Meanwhile, Senate Republicans preempted the release of the implementation plan with the release of a new bill yesterday, which would require NTIA to identify at least 2,500 megahertz of midband spectrum between 1.3 GHz-13.2 GHz that could be reallocated for commercial use and stipulates that at least half of the identified spectrum must allow for “full power commercial licensed use cases.” The bill proposes to extend FCC auction authority by eight years from passage, and also offers up another 125 megahertz of spectrum for unlicensed use. The bill would require the FCC to auction at least 1,250 megahertz of spectrum for full-power commercial wireless use within six years, including at least 600 megahertz within three years.

The White House released its National Spectrum Strategy late last year, which identified five candidate bands for near-term study and development, totaling 2,786 megahertz with an emphasis on midband spectrum and bolstering technology for dynamic sharing of spectrum. The candidate bands ranged from 3.1 GHz to 37.6 GHz, with all but one of them under 20 GHz and were a mix of federal bands and shared federal/non-federal bands, to be studied not only for terrestrial wireless use but for space-based services and aerial drones. That spectrum strategy report made clear both that spectrum is increasingly crucial to everything from national security to economic growth and technological leadership, and consideration on a national level has to be given to not only terrestrial mobile networks but to space development and spectrum for specific uses like drones and automobiles—and that spectrum is a finite resource for which there is more and more competition. It also declared that “Evolving to a ‘designed to share whenever feasible’ mindset will accelerate efficient and effective use of spectrum for all users” and said that NTIA would pursue “development of an enduring, scalable mechanism to manage shared spectrum access, including through the development of a common spectrum management platform.”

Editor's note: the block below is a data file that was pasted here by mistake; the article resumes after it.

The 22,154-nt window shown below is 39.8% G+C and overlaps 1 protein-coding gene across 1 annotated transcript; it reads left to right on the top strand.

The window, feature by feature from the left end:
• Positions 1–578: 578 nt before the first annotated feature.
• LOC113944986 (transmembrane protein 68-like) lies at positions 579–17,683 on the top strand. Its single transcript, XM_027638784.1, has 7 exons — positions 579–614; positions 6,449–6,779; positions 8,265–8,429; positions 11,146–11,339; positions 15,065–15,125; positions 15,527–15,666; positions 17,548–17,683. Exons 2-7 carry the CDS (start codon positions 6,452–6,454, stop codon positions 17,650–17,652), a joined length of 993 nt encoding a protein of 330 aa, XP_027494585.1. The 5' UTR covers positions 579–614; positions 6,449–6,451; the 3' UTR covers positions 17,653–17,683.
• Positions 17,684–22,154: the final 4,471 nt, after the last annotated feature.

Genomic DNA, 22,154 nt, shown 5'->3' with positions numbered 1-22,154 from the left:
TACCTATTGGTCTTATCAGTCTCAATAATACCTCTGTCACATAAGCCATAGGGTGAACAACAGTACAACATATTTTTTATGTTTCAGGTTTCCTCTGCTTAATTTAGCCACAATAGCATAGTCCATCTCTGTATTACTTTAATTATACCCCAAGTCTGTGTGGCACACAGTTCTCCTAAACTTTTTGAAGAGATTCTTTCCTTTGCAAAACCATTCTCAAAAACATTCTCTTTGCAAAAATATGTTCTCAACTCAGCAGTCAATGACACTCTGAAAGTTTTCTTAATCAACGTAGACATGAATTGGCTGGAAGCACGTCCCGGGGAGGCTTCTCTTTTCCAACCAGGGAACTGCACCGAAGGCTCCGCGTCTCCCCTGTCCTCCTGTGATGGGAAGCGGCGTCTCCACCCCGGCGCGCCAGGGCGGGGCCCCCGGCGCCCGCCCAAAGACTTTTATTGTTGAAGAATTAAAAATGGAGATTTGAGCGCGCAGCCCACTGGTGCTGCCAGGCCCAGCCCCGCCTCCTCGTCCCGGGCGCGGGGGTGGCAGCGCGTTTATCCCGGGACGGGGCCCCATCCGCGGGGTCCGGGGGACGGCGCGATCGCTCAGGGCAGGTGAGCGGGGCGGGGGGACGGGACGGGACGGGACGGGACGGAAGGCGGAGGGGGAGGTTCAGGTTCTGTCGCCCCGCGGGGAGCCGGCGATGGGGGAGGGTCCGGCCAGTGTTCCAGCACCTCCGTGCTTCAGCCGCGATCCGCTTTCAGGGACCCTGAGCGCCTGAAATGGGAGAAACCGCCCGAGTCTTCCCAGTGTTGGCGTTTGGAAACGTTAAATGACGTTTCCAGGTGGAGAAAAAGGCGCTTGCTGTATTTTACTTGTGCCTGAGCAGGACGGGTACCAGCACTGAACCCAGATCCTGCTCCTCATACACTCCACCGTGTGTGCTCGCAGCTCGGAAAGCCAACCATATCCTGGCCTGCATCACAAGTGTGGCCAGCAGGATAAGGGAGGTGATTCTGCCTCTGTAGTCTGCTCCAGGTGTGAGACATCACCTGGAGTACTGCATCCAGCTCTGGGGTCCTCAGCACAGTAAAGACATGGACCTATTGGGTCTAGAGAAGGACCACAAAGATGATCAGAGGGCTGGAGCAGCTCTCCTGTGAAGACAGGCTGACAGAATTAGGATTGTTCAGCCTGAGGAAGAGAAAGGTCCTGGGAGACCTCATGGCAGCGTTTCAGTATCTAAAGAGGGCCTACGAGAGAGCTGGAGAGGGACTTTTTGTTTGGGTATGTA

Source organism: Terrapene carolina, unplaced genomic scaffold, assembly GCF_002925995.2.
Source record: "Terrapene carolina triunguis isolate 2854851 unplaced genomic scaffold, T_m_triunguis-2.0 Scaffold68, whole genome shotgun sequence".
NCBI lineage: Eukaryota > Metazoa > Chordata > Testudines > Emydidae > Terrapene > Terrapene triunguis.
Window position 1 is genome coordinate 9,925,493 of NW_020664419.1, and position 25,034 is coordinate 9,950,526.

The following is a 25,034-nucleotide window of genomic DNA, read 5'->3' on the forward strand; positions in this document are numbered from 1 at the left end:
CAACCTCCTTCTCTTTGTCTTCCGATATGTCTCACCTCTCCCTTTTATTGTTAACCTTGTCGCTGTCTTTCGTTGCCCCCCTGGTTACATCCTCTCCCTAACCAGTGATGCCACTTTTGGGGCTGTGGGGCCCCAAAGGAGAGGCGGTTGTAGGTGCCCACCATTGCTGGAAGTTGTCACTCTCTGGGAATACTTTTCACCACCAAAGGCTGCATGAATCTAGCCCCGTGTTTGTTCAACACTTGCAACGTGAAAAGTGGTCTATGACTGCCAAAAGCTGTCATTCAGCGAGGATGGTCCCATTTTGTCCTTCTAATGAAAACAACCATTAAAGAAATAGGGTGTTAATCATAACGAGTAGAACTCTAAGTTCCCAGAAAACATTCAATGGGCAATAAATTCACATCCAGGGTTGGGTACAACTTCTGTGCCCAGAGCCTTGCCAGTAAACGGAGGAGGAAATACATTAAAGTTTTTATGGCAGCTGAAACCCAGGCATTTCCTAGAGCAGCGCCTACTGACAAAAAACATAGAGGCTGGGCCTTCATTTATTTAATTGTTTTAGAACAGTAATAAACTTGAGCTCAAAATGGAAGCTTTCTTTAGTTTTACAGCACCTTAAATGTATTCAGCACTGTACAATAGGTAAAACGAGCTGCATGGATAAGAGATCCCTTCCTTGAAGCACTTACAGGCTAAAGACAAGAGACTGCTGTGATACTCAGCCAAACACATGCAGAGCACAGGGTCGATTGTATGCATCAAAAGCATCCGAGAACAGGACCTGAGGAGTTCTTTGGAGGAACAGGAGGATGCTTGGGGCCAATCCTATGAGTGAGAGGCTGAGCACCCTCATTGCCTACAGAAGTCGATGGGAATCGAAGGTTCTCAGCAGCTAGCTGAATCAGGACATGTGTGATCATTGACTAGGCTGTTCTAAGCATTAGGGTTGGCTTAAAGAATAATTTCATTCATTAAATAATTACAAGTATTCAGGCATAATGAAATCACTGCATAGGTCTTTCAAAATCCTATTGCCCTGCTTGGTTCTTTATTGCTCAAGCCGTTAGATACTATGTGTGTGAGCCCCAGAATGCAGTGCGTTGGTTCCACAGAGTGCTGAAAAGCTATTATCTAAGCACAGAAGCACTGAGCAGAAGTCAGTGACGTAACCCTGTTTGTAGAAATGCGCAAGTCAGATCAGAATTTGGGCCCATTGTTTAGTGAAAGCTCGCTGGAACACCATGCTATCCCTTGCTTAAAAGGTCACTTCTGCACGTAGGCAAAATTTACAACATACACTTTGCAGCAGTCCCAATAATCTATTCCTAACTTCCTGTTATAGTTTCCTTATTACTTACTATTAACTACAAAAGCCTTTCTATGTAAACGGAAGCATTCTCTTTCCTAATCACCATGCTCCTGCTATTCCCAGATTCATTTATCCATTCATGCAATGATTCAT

Access the full Implementation Plan here.

Source link

Next Post

Senators Unveil Bill to Restore FCC’s Auction Authority, Identify New Spectrum

Tue Mar 12 , 2024
UPDATE The wireless infrastructure industry applauded legislation introduced to restore the FCC’s spectrum auction authority and expand commercial access to mid-band spectrum. Senators Ted Cruz (R-TX) and John Thune (R-SD) authored the Spectrum Pipeline Act of 2024, which caps a year-long effort to develop a law that requires the NTIA […]


COMING SOON! Signup for our newsletter, get hot news plus speical deals from us and our partners...

Best Omni-Directional on Market